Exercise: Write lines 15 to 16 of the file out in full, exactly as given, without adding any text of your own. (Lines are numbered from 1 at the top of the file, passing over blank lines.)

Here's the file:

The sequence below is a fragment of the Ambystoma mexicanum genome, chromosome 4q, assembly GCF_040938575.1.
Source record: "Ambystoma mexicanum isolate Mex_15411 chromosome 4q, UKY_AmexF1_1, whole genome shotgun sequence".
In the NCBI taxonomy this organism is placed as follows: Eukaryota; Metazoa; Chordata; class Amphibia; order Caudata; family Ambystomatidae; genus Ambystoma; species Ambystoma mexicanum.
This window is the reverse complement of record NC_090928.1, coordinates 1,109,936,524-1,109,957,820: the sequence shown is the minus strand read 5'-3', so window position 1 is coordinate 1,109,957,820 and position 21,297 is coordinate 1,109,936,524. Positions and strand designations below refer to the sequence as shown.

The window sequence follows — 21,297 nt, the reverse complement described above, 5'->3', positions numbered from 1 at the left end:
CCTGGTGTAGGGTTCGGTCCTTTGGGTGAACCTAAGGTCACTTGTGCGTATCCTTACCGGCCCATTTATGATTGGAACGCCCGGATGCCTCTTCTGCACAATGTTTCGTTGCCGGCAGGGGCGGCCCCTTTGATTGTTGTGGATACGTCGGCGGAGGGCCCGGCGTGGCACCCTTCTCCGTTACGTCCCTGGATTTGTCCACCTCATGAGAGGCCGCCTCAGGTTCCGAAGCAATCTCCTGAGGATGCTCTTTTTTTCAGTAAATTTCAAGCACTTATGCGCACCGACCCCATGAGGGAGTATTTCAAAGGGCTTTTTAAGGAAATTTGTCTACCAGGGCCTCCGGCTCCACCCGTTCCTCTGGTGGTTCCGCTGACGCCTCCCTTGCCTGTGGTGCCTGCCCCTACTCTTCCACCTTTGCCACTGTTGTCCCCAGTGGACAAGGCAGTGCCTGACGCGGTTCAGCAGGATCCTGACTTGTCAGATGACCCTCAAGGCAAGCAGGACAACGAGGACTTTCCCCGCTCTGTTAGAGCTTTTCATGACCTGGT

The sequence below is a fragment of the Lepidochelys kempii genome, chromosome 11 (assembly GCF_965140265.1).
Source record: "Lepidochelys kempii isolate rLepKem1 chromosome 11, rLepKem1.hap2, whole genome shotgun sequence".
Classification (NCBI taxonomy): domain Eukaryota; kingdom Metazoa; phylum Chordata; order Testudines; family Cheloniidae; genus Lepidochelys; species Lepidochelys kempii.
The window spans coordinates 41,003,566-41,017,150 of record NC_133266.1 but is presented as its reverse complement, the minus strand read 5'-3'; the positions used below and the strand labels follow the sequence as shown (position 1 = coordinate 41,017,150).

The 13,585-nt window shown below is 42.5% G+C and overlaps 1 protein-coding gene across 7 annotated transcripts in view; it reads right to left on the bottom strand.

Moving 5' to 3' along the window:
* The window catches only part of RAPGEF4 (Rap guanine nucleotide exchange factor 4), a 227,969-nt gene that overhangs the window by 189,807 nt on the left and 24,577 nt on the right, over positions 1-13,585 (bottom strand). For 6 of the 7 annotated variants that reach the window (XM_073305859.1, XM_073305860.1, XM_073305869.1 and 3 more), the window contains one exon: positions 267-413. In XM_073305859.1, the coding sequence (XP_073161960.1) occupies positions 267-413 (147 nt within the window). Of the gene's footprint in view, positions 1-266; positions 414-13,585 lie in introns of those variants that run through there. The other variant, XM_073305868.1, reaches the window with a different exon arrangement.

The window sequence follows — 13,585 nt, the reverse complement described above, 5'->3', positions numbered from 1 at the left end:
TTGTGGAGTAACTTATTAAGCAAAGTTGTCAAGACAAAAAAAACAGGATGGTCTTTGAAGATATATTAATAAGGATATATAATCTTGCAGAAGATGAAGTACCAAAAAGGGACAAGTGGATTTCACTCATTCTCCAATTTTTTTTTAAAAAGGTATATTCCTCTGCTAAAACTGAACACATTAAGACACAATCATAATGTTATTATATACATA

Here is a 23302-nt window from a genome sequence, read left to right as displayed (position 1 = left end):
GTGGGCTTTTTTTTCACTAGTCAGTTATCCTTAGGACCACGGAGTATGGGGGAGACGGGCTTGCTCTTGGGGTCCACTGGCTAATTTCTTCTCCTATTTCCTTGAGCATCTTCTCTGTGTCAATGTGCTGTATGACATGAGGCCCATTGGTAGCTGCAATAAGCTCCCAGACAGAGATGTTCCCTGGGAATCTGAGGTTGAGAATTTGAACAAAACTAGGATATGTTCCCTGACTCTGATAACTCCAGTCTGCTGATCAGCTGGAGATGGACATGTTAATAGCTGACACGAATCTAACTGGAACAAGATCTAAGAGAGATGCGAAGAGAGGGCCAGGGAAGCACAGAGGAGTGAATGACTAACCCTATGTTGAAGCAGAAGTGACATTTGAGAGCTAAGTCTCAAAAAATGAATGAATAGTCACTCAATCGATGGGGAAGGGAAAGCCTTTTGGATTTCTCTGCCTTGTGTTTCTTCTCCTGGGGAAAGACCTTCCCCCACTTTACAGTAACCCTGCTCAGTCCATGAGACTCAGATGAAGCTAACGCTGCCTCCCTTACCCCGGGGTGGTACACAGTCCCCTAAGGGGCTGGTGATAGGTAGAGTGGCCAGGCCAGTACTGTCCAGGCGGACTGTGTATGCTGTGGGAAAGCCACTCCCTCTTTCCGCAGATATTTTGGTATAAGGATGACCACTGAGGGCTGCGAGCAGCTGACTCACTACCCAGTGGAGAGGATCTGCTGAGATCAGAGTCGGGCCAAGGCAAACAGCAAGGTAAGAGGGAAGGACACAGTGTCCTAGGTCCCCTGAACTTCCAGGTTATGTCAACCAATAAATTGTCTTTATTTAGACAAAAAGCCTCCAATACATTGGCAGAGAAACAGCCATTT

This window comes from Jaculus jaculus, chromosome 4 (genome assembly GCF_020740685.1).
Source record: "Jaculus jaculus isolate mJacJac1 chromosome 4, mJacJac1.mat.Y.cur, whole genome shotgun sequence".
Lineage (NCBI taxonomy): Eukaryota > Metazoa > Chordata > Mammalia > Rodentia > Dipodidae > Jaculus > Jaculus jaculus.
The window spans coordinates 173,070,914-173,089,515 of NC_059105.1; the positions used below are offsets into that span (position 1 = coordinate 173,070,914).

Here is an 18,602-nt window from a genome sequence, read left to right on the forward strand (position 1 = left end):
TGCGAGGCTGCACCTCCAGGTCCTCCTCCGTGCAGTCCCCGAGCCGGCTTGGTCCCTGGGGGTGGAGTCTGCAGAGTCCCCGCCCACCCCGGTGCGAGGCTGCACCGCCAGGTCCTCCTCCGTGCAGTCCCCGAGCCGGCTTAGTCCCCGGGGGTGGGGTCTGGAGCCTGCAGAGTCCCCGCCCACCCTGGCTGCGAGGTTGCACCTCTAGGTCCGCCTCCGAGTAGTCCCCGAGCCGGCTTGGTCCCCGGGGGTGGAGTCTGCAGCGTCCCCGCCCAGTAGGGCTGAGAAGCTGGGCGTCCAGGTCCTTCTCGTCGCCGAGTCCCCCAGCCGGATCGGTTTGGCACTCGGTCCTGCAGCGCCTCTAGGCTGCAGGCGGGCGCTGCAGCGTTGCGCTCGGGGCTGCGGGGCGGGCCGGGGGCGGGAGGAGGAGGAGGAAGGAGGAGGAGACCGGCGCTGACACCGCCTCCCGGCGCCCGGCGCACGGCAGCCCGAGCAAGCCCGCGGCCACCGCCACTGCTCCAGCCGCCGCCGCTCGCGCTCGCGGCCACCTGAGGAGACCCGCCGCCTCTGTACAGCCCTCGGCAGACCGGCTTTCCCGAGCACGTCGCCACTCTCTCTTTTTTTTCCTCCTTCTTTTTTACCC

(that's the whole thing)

TTGTGGAGTAACTTATTAAGCAAAGTTGTCAAGACAAAAAAAACAGGATGGTCTTTGAAGATATATTAATAAGGATATATAATCTTGCAGAAGATGAAGTACCAAAAAGGGACAAGTGGATTTCACTCATTCTCCAATTTTTTTTTAAAAAGGTATATTCCTCTGCTAAAACTGAACACATTAAGACACAATCATAATGTTATTATATACATA

Here is a 23302-nt window from a genome sequence, read left to right as displayed (position 1 = left end):